What is spaced repetition?

In order to retain any information in our brain we must refresh it periodically. Let’s assume that you hear somewhere the following fact: “The capital of Norway is Oslo”. If you are not using this information in any way, you will most likely forget it after a very short amount of time. If, however, you encounter this information again and again, for example because you might have an interest in Norway or you happen to visit Oslo from time to time, or you learn for an exam on Northern European geography then obviously you will remember this information for much longer time.

The more often you have encountered a piece of information the less often you need to refresh it to keep it in your memory. However, even the most familiar information will be forgotten if it is not encountered or refreshed for a very long time. It is for example not uncommon that people who move to another country will over longer periods of time loose their ability to speak their own mother tongue properly.

Most likely, everybody has made a similar experience. When you were using some piece of information actively it was always easy to recall. However, once you stopped using it, since it was not important any more in your daily life this information quickly faded away until it was completely forgotten.

Spaced repetition is a learning technique that is based on these facts. It means that you review information at gradually increasing intervals.

Spaced repetition is sometimes also called spaced rehearsal or expanding rehearsals. Even more alternative names are graduated intervals, repetition spacing, repetition scheduling or spaced/expanded retrieval.

The Leitner System

In combination with flashcards (see what is a flashcard) spaced repetition creates an way of optimizing your learning. In the 1970s Sebastian Leitner conducted a series of experiments for improving his own learning behavior and subsequently developed the Leitner-System.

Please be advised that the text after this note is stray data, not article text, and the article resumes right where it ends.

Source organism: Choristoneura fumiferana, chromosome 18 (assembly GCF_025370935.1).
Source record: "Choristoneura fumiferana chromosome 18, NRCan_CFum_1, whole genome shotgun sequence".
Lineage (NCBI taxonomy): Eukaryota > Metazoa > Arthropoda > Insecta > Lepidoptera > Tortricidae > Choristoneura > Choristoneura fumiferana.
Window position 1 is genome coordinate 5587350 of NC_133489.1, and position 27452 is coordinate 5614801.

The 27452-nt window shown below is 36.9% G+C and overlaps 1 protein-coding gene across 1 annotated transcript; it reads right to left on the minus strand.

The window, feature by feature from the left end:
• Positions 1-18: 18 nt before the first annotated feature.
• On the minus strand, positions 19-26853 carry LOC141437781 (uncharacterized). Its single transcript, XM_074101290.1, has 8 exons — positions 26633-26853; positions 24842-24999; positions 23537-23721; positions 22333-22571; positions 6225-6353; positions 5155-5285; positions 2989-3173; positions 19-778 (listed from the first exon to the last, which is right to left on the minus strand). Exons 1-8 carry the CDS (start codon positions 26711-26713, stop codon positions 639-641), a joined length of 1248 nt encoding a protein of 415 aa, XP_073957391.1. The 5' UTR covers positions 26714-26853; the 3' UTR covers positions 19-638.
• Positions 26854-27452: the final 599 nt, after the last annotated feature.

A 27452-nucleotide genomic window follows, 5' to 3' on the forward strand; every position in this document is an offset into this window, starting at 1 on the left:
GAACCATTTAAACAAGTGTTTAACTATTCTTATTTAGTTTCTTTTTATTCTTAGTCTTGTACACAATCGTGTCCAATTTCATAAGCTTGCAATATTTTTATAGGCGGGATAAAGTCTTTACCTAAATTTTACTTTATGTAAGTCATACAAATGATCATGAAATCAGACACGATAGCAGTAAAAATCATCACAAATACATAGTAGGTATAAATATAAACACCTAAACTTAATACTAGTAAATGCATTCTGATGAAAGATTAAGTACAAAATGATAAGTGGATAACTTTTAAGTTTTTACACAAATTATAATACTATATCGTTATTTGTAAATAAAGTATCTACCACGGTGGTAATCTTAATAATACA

The Leitner System can be viewed as a physical box in which you store your flashcards. The box has several compartments labeled e.g. 1 to 5 (you could choose more compartments as well). You then put each of your flashcards into appropriate compartments in this box. If your flashcard is still new you will want to put it in the first compartment, where you repeat the flashcards every day. Flashcards, which you know well will be put into the second compartment. Flashcards in the second compartment have to be reviewed every second day. Flashcards, which you know well there will be moved to the third compartment and so on. Each compartment has a different repetition interval. And flashcards, which you know well, get promoted to the next compartment.
In case that you could not answer a flashcard correctly you move it back to the first compartment where the cycle starts again.

With this system you are able to sort your flashcards into those you know well and those, which are difficult to retain or you don’t know well.

Thus you study the flashcards, which you know worse more often.

Now onto the bigger problem: how often do you have to repeat the flashcards in each compartment?

Obviously there are a couple of problems with the Leitner System.

  • What intervals should the compartments have? Should the second compartment be 2 days or maybe 5 days? What about the third, fourth, fifth etc. compartment? You might find a solution, which works for you with a lot of trial and error.